would require providing irrelevant private and personal information, information not in
Plaintiffs’ knowledge, possession, custody or control, and/or information already in Defendant’s
knowledge, possession, custody or control. See Fed. R. Civ. P. 26(b)(2) (requiring the court to
limit discovery where the information sought is obtainable from another source that is more
convenient, less burdensome or less expensive).

8.          Plaintiffs’ responses (and any further objections or responses to these discovery
requests or their subject matter), whether submitted collectively or on behalf of any individual
Plaintiff, are made without waiver of, and with preservation of:

a.        All questions as to competency, relevance, materiality, privilege and admissibility of
each response and the subject matter thereof as evidence for any purpose in any further
proceeding in this matter (including the trial of this lawsuit), and in any other lawsuit or
proceedings;

b.         The right to object to the use of any response, or the subject matter thereof, on any
ground in any further proceedings in this matter (including the trial of this lawsuit) and in any
other lawsuit or proceeding; and

c.          The right to object on any ground at any time to a demand or request for the further
response to these or any other discovery requests or other discovery proceedings involving or
relating to the subject matter of these requests.

9.        Plaintiffs object to Defendant’s definitions and instructions to the extent that they seek
to impose obligations on Plaintiffs beyond those imposed by Rule 33 of the Federal Rules of
Civil Procedure and the local rules of the United States District Court for the Northern District of
California.

10.        These answers and objections represent Plaintiffs’ best effort at this early stage of the
litigation and are expressly made without prejudice to Plaintiffs’ right to amend, supplement,
correct or clarify the answers as further information comes to light during the course of further
investigation and discovery, and as based on expert discovery.

SPECIFIC OBJECTIONS AND RESPONSES TO INTERROGATORIES

INTERROGATORY No. 1: For you, each person identified by Plaintiffs as a "Disclosed Class
Member," and each person identified in Plaintiffs' Rule 26(a) Disclosures, Rule 26(a)
Supplemental Disclosures, Second Supplemental Disclosures, and any other written
identification of a "Disclosed Class Member," "Fact Witness," or "Non-Class Member Witness,"
state with specificity each and every fact, including dates, locations and the persons involved,
that supports Plaintiffs' claims of "unequal assignments, pay, training, and advancement
opportunities" for women at Wal-Mart.
RESPONSE TO INTERROGATORY NO. 1: Plaintiffs incorporate by reference the General
Objections and Responses set forth above. Plaintiffs further object to this Interrogatory on the
grounds that it is unreasonably cumulative or duplicative to the extent that it requests information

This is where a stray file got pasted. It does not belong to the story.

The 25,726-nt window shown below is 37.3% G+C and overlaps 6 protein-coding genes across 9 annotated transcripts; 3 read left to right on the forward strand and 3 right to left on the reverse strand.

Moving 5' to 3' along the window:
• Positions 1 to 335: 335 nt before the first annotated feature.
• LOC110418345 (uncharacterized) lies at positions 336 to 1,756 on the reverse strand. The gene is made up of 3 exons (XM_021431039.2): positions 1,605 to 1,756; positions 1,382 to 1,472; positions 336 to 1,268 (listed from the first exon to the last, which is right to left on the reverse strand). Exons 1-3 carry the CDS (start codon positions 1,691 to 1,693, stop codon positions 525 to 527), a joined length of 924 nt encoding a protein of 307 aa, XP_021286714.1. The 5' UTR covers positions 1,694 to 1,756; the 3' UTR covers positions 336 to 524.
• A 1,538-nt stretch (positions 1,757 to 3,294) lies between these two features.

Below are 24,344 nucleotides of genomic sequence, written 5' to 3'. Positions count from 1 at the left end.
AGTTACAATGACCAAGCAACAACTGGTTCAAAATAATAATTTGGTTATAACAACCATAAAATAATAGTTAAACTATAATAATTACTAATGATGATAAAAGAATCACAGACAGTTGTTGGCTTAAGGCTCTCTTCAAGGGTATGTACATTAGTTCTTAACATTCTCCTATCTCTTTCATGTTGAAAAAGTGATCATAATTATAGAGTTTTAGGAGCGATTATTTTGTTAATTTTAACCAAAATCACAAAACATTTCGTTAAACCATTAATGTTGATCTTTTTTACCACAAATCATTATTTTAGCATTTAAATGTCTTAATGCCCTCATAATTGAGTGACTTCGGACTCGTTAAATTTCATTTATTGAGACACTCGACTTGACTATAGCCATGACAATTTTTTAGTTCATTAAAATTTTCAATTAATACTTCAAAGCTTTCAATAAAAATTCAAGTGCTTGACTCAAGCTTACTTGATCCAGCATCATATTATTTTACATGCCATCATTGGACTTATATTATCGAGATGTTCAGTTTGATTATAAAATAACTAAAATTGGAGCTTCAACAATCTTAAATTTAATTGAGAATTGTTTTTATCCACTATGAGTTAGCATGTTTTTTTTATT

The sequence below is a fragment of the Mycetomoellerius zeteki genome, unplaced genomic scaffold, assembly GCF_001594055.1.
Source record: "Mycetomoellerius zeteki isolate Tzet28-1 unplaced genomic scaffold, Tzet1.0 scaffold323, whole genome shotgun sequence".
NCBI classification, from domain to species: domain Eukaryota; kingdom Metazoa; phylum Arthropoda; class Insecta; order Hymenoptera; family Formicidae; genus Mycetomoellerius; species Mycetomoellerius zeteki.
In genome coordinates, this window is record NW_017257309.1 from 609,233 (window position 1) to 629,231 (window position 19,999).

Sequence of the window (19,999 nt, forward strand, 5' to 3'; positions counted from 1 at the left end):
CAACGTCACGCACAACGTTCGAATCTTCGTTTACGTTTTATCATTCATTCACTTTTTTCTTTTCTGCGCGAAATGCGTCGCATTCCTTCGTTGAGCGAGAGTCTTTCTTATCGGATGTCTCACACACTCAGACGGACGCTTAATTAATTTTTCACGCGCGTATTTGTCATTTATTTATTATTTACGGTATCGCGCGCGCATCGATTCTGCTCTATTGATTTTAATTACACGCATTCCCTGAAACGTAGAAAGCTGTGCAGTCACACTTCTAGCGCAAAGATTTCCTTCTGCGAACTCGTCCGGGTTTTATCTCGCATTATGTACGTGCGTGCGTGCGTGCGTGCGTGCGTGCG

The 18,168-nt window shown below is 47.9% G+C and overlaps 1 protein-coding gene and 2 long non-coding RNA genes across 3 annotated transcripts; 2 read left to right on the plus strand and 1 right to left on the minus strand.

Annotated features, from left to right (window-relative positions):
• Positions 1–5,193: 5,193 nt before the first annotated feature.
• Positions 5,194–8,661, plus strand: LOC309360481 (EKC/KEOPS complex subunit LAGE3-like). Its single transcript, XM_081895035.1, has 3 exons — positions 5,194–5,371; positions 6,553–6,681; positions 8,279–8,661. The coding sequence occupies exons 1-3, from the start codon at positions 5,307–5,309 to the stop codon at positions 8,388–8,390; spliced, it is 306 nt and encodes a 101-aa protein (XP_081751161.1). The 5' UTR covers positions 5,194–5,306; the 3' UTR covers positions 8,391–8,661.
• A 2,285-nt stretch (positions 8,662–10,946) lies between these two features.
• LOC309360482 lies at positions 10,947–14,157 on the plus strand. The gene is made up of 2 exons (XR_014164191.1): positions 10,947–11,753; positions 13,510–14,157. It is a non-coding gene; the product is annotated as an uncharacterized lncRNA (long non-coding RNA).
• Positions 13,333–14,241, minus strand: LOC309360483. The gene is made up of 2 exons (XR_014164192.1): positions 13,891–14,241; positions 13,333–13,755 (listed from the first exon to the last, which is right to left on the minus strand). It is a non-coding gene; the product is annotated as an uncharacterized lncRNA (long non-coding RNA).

that is also responsive to Interrogatories 2 through 17.

Without waiving the foregoing General and Specific Objections, Plaintiff Gunter responds as
follows: Deborah Gunter was employed by Wal-Mart as a seasonal employee in 1993 in
Waxahacie, Texas. She was rehired in April 1996 at the Riverside, California store where she
was initially assigned to the Photo Lab and later transferred to night stocker position. In May
1998, Gunter transferred to the Perris, California store where she was assigned to a TLE clerk
position. After being sexually harassed by TLE Manager John McCann and complaining to her
Store Manager Kathy Bishop and TLE District Manager Micky Anderson without success, she
transferred to the TLE department of the Lake Elsinore, California where she worked from
approximately May 1999 through her retaliatory termination in August 1999.

During her employment at the Riverside store, Gunter applied three times for the position of Pets
Department Manager but was denied each time. During her employment at the Perris store,
Gunter expressed interest in a Support Manager position since she was already performing many
of those duties and training male employees to perform them. Wal-Mart later promoted each of
the male associates Gunter had trained into a Support Manager position over Gunter. When
Gunter complained, TLE Manager McCann retaliated against her by significantly cutting her
hours. During her employment at the Lake Elsinore store, Gunter continued to train male
associates who were promoted into a Support Manager position over her. While working in the
TLE department, Gunter was also interested in, but was never given the opportunity to, work as a
mechanic and tire-changer.

When Gunter was first employed in the Riverside store, she asked Photo Department Manager
Milford [last name unknown] for training on the telzon equipment but was denied. While at the
Perris store, Gunter asked TLE Manager John McCann for training on the telzon equipment on
several additional occasions but was again denied. Gunter also asked TLE Manager McCann
for training that would qualify her for a management position but he said he was too busy to train
her. She asked several more times for this training but was repeatedly denied.

When Gunter was first employed by Wal-Mart in the Photo department of the Riverside store,
she routinely worked twelve or more hour shifts without any breaks. Although she complained
about these hours and the lack of help in this department, nothing was done. After a
stress-related leave of absence, Wal-Mart retaliated against Gunter for having complained by